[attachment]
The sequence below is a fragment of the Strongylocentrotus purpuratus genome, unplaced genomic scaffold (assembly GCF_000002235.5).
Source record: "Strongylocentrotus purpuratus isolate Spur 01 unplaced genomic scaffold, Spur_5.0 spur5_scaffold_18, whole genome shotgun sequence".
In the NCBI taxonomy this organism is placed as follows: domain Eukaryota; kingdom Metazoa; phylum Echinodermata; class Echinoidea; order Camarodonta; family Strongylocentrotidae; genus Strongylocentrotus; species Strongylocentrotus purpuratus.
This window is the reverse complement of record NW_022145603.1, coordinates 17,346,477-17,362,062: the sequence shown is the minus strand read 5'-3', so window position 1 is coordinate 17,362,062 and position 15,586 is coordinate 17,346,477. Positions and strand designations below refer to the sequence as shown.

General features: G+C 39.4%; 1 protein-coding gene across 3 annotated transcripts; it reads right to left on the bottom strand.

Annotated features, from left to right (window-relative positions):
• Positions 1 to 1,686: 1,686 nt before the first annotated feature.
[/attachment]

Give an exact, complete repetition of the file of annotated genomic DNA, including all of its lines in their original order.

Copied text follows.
The sequence below is a fragment of the Strongylocentrotus purpuratus genome, unplaced genomic scaffold (assembly GCF_000002235.5).
Source record: "Strongylocentrotus purpuratus isolate Spur 01 unplaced genomic scaffold, Spur_5.0 spur5_scaffold_18, whole genome shotgun sequence".
In the NCBI taxonomy this organism is placed as follows: domain Eukaryota; kingdom Metazoa; phylum Echinodermata; class Echinoidea; order Camarodonta; family Strongylocentrotidae; genus Strongylocentrotus; species Strongylocentrotus purpuratus.
This window is the reverse complement of record NW_022145603.1, coordinates 17,346,477-17,362,062: the sequence shown is the minus strand read 5'-3', so window position 1 is coordinate 17,362,062 and position 15,586 is coordinate 17,346,477. Positions and strand designations below refer to the sequence as shown.

General features: G+C 39.4%; 1 protein-coding gene across 3 annotated transcripts; it reads right to left on the bottom strand.

Annotated features, from left to right (window-relative positions):
• Positions 1 to 1,686: 1,686 nt before the first annotated feature.